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Volume 2 Issue 6 ISSN# 1708-3265
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Mindful Parenting
When You Are Not Being Mindful, You Are Being Mindless

by Janet Alston Jackson

What is Mindfulness?

Mindfulness or being mindful is being aware of your present moment. You are not judging, reflecting, or thinking. You are simply observing the moment in which you find yourself. When this happens, stress is released and you will find increased insight and clarity.

Is Mindfulness a Meditation?

Yes, it is a type of meditation, but not the traditional meditation where you must sit still with your eyes closed, or go sit on top of a mountain. The wonderful thing about mindfulness is that even when you are driving your car, or washing dishes and you are paying attention to your actions, you are meditating or being mindful of that moment.

Is Mindfulness a religion?

No, it stems from Buddhism, but the wonderful thing about Mindfulness is that it is a practice, a way of living life to find inner peace. It's compatible with all religions.

Why is it so important to be Mindful of the moment?

Most of us live our lives thinking about the future, or thinking about the past and we never fully enjoy or appreciate where we are in the present moment. When we are at work, we are thinking about what we will do when we get home. When we are at home, we're thinking about what we should do when we get to work. This causes stress. When we are doing our job, and paying full attention to whatever we are doing at the moment, there is a peace and a fulfillment that comes over us. We find that we have done the best job at that moment. In addition, we are not as tired because we have fully given of ourselves without being split in different directions.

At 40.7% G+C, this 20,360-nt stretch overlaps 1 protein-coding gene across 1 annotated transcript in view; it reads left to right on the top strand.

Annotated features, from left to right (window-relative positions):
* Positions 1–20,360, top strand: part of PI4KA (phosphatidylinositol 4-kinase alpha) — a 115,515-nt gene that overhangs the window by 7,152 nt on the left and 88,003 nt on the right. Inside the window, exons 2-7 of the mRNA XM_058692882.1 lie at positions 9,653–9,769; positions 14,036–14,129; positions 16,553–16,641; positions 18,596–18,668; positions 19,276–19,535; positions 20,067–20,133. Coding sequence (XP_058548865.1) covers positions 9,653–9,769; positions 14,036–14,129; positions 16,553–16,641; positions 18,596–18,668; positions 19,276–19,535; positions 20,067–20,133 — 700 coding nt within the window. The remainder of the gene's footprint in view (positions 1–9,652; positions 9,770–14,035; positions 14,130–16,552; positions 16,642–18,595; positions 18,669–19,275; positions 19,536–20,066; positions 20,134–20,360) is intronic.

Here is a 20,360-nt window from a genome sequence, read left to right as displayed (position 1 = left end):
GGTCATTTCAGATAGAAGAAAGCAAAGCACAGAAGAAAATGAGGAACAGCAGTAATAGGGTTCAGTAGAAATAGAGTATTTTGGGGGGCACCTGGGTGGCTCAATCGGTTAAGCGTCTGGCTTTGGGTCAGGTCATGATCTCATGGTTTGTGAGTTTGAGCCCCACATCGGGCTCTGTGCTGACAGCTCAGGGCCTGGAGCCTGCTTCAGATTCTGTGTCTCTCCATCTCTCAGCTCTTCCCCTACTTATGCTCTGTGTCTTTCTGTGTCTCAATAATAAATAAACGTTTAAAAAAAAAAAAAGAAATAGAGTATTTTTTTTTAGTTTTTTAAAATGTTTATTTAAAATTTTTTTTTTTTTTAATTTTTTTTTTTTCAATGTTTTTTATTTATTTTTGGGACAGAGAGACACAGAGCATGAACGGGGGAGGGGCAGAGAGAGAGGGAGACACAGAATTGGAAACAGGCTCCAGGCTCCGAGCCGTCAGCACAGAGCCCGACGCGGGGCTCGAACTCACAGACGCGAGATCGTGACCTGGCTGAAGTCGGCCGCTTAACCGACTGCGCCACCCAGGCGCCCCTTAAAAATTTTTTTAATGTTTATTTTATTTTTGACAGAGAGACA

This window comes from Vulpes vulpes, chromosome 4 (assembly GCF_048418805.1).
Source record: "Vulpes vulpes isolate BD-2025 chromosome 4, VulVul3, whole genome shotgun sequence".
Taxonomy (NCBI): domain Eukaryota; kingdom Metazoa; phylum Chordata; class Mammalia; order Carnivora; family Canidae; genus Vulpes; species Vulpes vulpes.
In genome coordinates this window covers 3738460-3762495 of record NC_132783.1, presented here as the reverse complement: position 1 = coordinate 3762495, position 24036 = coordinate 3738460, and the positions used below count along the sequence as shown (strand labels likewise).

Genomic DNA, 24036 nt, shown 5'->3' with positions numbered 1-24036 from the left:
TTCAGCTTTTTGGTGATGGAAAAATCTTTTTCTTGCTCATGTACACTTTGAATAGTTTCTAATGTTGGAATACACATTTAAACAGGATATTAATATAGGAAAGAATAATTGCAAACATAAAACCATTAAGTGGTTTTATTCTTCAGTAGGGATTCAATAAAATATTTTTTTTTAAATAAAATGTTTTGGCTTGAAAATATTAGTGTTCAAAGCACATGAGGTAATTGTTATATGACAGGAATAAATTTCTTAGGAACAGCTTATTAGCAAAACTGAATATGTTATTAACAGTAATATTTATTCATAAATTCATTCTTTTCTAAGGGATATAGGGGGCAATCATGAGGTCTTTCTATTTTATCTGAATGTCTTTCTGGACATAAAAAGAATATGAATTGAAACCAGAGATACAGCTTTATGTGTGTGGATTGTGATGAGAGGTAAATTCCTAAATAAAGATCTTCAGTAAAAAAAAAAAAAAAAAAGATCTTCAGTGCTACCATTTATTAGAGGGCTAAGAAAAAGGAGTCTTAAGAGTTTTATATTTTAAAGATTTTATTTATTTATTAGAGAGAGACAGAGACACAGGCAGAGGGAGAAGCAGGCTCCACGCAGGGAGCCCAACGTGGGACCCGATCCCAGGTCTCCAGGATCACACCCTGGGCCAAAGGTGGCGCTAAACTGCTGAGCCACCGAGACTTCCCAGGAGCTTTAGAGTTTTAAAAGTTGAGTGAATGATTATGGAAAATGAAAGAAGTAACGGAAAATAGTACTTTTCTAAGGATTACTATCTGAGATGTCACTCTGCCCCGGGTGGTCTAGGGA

Another wonderful blessing from mindfulness, is that it stills the mind and makes room for our inner wisdom to surface. Suddenly we know how to handle our problems, and we find answers to things that have plagued us.

What is mindful parenting?

Mindful parenting is being fully present with our children and with ourselves. Many of us have experienced being in the same room with our children, and we never fully appreciate the moment being with them. We are engulfed in thinking about our work or whatever task we must do.

How can I be a more mindful parent?

There are many ways, but let's take listening to start. Listening is one of the most loving things we can do for our children. Sometimes it is hard when a child is seemingly taking so long to express herself, but when we force ourselves to watch our breathing and listen to the tone of a child's voice; we find a wonderful loving exchange. Another simple way is when we hug our children, to really take time and feel the beautiful energy of that hug.

It's hard to be a mindful parent when my child is not behaving.

Actually, that's a perfect time to practice mindfulness. For me, it was the whole reason I practiced mindfulness. Having a son with reactive attachment disorder was the perfect arena for me to do the practice so that I could have inner peace and be a better parent.

When a child is misbehaving, this is a time to observe your thoughts and your emotions. What are you feeling inside when a child is having a temper tantrum? I have found that by staying present with my feelings, which is being mindful of my feelings, there is a certain peace and release that comes over me. Suddenly I am embracing the problem and it's not as bad as I thought it was. Usually we try to run from these uncomfortable feelings, but when we embrace the feelings of our knotted stomachs, or our aching head, we observe something magical. It changes, and often moves away.